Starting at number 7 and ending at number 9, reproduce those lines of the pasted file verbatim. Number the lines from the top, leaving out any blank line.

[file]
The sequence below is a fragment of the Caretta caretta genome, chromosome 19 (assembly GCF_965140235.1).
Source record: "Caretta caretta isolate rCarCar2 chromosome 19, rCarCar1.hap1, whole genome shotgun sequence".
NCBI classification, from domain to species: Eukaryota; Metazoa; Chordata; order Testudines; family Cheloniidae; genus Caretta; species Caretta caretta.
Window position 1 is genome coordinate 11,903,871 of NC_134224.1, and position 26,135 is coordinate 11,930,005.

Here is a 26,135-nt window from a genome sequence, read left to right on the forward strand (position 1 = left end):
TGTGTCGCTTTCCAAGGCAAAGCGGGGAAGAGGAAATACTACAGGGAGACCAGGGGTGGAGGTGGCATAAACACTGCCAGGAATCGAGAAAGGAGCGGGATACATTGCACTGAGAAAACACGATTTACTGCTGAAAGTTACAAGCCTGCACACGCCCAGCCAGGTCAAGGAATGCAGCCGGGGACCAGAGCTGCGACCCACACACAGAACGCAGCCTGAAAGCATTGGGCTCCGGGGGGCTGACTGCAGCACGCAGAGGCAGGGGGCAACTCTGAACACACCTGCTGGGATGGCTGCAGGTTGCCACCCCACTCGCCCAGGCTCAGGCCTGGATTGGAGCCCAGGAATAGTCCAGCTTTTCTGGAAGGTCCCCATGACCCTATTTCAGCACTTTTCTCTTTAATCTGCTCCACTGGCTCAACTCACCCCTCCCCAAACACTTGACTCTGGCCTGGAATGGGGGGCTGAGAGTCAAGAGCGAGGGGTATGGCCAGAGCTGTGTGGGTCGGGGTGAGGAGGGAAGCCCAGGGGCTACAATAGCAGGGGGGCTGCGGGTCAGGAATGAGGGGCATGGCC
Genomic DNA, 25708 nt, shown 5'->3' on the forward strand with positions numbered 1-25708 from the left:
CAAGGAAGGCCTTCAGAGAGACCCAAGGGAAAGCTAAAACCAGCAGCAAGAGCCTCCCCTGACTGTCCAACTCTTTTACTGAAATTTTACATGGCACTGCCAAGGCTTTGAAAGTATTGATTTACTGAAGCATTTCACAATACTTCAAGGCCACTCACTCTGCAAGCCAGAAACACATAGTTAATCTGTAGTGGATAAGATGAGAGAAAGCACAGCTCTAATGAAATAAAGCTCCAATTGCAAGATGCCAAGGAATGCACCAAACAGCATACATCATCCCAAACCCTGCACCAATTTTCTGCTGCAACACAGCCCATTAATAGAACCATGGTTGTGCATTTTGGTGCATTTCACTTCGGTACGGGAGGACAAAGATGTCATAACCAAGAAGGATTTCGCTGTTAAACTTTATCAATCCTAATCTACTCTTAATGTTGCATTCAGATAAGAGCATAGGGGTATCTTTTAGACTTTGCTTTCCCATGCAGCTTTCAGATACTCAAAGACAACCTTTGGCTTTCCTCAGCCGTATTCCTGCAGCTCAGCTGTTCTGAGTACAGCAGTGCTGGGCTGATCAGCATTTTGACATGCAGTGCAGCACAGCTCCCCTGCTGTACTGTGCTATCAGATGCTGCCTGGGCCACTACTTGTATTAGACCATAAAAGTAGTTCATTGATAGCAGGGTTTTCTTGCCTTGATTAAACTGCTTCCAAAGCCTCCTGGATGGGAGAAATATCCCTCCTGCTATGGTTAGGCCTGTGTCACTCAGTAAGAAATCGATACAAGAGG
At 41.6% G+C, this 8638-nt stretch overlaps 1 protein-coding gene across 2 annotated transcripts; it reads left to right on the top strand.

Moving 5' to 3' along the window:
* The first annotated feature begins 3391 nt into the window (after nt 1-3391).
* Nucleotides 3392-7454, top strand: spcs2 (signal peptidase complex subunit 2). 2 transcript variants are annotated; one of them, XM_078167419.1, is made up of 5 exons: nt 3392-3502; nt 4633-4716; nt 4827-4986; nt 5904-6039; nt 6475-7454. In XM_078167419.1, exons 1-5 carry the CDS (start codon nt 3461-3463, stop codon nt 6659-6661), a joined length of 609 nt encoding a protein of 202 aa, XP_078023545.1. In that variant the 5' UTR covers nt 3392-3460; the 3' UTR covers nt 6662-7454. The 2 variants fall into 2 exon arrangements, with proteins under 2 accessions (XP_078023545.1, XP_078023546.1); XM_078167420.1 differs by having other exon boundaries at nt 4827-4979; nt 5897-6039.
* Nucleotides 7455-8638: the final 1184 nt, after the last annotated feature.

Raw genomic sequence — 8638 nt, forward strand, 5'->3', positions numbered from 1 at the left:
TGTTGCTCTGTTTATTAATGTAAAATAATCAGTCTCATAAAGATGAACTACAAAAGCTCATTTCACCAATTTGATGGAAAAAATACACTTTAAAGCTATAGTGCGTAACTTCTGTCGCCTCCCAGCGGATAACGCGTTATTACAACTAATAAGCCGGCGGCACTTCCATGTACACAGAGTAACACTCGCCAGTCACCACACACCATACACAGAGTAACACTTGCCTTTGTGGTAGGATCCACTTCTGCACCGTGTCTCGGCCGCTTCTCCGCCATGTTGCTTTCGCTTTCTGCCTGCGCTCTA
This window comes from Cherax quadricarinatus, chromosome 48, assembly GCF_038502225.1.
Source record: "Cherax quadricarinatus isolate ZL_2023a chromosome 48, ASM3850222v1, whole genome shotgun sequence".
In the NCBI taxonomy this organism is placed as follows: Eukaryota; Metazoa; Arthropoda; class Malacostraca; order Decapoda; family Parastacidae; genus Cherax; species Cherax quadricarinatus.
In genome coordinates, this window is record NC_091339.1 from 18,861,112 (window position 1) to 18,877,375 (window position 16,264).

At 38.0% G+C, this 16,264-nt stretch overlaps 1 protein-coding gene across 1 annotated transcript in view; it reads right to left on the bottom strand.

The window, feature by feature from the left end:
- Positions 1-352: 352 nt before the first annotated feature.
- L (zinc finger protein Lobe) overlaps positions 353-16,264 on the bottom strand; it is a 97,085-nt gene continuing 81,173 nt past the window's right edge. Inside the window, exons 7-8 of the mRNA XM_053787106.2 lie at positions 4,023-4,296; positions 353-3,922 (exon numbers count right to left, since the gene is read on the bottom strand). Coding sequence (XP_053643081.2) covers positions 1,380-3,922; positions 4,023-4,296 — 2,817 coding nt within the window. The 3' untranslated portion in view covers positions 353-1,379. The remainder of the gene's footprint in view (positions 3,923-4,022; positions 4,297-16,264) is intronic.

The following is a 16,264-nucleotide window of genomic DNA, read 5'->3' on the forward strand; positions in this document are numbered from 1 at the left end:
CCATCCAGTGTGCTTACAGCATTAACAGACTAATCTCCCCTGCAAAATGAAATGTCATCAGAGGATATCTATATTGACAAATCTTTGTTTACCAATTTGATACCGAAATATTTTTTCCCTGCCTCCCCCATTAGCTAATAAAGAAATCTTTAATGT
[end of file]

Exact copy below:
Genomic DNA, 25708 nt, shown 5'->3' on the forward strand with positions numbered 1-25708 from the left:
CAAGGAAGGCCTTCAGAGAGACCCAAGGGAAAGCTAAAACCAGCAGCAAGAGCCTCCCCTGACTGTCCAACTCTTTTACTGAAATTTTACATGGCACTGCCAAGGCTTTGAAAGTATTGATTTACTGAAGCATTTCACAATACTTCAAGGCCACTCACTCTGCAAGCCAGAAACACATAGTTAATCTGTAGTGGATAAGATGAGAGAAAGCACAGCTCTAATGAAATAAAGCTCCAATTGCAAGATGCCAAGGAATGCACCAAACAGCATACATCATCCCAAACCCTGCACCAATTTTCTGCTGCAACACAGCCCATTAATAGAACCATGGTTGTGCATTTTGGTGCATTTCACTTCGGTACGGGAGGACAAAGATGTCATAACCAAGAAGGATTTCGCTGTTAAACTTTATCAATCCTAATCTACTCTTAATGTTGCATTCAGATAAGAGCATAGGGGTATCTTTTAGACTTTGCTTTCCCATGCAGCTTTCAGATACTCAAAGACAACCTTTGGCTTTCCTCAGCCGTATTCCTGCAGCTCAGCTGTTCTGAGTACAGCAGTGCTGGGCTGATCAGCATTTTGACATGCAGTGCAGCACAGCTCCCCTGCTGTACTGTGCTATCAGATGCTGCCTGGGCCACTACTTGTATTAGACCATAAAAGTAGTTCATTGATAGCAGGGTTTTCTTGCCTTGATTAAACTGCTTCCAAAGCCTCCTGGATGGGAGAAATATCCCTCCTGCTATGGTTAGGCCTGTGTCACTCAGTAAGAAATCGATACAAGAGG
At 41.6% G+C, this 8638-nt stretch overlaps 1 protein-coding gene across 2 annotated transcripts; it reads left to right on the top strand.